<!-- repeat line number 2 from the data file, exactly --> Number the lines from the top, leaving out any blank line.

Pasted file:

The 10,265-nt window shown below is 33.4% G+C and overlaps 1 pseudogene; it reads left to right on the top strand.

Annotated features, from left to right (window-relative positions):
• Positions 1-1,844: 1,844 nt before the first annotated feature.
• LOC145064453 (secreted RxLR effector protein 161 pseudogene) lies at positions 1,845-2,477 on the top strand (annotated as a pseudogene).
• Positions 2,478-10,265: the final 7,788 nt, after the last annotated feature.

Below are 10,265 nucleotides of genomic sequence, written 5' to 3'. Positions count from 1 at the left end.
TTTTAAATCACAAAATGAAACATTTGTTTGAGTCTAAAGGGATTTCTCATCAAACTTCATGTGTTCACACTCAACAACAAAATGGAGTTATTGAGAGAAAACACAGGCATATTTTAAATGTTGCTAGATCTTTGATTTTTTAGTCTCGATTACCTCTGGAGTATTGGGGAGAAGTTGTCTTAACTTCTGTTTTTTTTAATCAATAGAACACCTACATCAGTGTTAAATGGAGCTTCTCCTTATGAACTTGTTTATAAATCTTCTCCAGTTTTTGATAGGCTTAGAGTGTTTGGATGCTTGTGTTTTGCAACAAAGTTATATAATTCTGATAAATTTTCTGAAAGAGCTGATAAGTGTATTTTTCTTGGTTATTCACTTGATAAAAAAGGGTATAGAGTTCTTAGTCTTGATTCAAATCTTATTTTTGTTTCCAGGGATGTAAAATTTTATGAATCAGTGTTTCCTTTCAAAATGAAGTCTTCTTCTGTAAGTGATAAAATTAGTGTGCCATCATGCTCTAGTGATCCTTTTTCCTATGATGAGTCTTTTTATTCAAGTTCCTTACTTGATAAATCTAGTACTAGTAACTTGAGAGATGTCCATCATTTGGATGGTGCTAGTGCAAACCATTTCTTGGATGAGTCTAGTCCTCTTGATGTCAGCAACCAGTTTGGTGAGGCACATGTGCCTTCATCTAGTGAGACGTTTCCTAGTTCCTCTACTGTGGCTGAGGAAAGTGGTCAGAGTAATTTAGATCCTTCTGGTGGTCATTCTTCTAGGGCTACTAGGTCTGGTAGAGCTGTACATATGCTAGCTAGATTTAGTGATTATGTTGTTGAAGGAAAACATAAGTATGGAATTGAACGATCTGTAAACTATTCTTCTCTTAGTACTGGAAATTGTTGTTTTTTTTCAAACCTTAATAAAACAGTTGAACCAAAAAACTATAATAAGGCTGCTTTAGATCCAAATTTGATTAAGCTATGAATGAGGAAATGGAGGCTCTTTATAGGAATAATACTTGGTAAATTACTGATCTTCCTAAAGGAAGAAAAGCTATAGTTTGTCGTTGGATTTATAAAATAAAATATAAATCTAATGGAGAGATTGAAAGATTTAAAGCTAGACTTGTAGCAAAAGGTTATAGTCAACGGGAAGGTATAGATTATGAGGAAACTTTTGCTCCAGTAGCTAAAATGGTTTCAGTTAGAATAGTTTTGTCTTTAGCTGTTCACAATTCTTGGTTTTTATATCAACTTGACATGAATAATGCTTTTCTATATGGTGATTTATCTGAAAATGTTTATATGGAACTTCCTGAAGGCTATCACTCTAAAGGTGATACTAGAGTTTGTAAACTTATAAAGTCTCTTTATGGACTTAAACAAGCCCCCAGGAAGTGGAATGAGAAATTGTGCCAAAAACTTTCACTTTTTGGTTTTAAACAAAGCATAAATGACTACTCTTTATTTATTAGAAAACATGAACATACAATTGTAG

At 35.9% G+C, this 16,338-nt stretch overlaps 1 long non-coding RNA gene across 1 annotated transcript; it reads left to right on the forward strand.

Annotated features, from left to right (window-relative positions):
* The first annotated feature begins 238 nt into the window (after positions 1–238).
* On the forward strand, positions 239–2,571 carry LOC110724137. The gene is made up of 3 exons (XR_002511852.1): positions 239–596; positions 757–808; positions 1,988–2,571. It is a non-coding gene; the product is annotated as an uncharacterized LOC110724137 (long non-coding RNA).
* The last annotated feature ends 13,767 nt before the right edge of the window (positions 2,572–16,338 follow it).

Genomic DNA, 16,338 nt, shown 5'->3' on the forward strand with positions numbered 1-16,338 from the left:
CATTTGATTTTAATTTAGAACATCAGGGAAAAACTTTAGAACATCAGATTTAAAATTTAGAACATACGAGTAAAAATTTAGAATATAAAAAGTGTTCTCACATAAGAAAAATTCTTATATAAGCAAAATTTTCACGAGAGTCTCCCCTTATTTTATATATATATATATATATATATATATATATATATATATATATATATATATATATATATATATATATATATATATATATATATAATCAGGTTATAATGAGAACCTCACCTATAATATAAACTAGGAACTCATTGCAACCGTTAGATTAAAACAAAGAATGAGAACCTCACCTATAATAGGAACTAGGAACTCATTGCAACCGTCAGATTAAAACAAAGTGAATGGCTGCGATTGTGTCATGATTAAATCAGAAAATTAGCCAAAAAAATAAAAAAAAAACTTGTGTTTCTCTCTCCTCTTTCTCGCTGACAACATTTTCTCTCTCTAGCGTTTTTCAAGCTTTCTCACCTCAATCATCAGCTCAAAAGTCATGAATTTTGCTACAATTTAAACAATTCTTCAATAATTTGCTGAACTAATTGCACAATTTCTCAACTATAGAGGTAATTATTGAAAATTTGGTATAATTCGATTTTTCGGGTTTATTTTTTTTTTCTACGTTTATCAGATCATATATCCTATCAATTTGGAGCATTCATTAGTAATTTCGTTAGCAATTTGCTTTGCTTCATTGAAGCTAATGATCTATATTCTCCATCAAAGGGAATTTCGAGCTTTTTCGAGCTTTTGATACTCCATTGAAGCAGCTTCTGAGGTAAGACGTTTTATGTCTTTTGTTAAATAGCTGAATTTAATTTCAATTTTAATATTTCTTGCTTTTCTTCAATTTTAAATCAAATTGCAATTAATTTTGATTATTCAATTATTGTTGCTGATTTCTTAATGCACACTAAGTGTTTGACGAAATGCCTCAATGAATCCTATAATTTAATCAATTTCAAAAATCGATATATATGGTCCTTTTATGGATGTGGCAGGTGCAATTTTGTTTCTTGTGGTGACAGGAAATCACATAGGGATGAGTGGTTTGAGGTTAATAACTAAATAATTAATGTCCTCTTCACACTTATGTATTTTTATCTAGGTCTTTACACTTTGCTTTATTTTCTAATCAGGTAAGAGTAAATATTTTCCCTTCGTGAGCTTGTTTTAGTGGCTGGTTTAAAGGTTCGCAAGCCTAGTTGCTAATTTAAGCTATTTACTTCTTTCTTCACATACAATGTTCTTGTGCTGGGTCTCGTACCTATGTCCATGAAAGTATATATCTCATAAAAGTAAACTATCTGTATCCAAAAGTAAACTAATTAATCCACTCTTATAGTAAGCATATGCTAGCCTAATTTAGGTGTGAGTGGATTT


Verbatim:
Annotated features, from left to right (window-relative positions):